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Patient Safety and Nurse Staffing: An issue everyone can get behind

July 6, 2009

The American Nurses Association (ANA at has been diligently working on a very important patient and nursing care problem through research and dissemination of vital information. The issue is nurse staffing, or how many nurses care for a particular number of patients in a specific area/floor/unit of a hospital. For those of you who are not health care workers, but are instead the patients, nursing staff numbers on units are vital to patient safety and to nurses continuing their career in nursing (not quitting due to frustration and exhaustion). Suffice to say, good staffing of units is critical to all of us. With the amount of medical center and insurance profits declining, meaning cuts to hospital budgets, nurses are usually the first to go.

The ANA is attempting to get the word out on the importance of safe staffing numbers with their initiative called Safe Staffing Saves Lives ( Here nurses and patients can go, read, take the poll, provide their own anecdotal story and become informed. Although mandating staffing ratios at a federal level brings on an entirely new level of paperwork and issues for the nurses who staff the floors and direct the staffing of the floors, the ANA brings up some valid points. With a nursing shortage, outrageous national spending, and a world-wide recession adding to the complexity of something as small as nurse staffing it becomes easy to question whether safe staffing levels can be achieved now. However, it is clear that someone should at least be recognizing and transmitting information on the depth and effect of nurse staffing issues. Thank you to the ANA for being the voice for patients and nurses.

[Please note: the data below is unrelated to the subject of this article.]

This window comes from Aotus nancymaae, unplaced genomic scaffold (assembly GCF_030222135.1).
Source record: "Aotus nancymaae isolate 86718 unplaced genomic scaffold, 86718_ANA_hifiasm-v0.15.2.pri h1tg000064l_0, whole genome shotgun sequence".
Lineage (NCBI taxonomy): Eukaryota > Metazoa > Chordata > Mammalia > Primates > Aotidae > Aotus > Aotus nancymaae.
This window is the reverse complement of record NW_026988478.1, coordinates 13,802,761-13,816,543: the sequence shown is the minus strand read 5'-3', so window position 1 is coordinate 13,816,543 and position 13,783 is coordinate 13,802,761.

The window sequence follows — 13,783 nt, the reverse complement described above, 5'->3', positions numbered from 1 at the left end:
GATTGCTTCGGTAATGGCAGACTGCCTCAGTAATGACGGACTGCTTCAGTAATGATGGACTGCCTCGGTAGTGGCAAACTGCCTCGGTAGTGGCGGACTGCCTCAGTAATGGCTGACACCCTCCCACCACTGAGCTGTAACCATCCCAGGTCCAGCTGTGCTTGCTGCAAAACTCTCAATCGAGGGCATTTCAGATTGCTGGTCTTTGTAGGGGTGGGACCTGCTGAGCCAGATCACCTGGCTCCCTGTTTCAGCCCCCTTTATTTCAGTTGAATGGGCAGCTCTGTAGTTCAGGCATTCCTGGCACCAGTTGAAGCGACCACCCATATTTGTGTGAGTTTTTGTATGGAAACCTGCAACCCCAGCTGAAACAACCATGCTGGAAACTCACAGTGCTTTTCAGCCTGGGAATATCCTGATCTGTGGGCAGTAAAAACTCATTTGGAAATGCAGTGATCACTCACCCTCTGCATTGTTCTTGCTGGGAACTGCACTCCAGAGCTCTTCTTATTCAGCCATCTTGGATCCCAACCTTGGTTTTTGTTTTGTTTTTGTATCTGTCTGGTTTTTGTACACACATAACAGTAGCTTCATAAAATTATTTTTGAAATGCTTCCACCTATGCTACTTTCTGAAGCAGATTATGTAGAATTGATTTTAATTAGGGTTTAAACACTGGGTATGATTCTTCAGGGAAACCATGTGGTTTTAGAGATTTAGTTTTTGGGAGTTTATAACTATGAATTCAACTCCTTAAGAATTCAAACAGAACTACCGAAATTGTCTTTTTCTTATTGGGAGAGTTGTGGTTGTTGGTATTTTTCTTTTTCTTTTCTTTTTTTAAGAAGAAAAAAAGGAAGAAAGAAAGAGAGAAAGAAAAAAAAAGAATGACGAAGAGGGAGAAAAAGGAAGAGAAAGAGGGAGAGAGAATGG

4 Comments leave one →
  1. sfoleyajn permalink
    July 10, 2009 5:00 pm

    This is indeed a critical issue! I’m reminded of an article I edited last year (I’m a senior editor at the American Journal of Nursing) that looked at the impact of nurse staffing levels on nurses, patients, and hospital finances. The author, Lynn Unruh, conducted an extensive literature review and came up with several recommendations. She wrote, “the evidence clearly shows that adequate staffing and balanced workloads are central to achieving good patient, nurse, and financial ouctomes . . . indeed, nurses’ workloads should be a prime consideration.” Here’ s the link if you’re curious: (Open the PDF for the cleanest read.)

    I’m glad the ANA pollsters are looking for patient as well as nurse responses. The results should prove intriguing.

  2. July 10, 2009 5:18 pm

    Dr. Foley – Thanks for the comment and the excellent link to the AJN article. I love that there is online access to important nursing and patient information such as this. Excellent suggestions from Lynn Unruh as you point out. Thank you and the ANA for getting the word out! Also looking forward to poll results. Go Nursing!!!!!

  3. Bedside permalink
    April 2, 2010 11:44 pm

    Why no mention of ratios?

    • April 5, 2010 3:33 am

      Ratios how… in my post or in what the ANA is doing? I think that it depends on acuity and diagnosis, both of which are supported via research.

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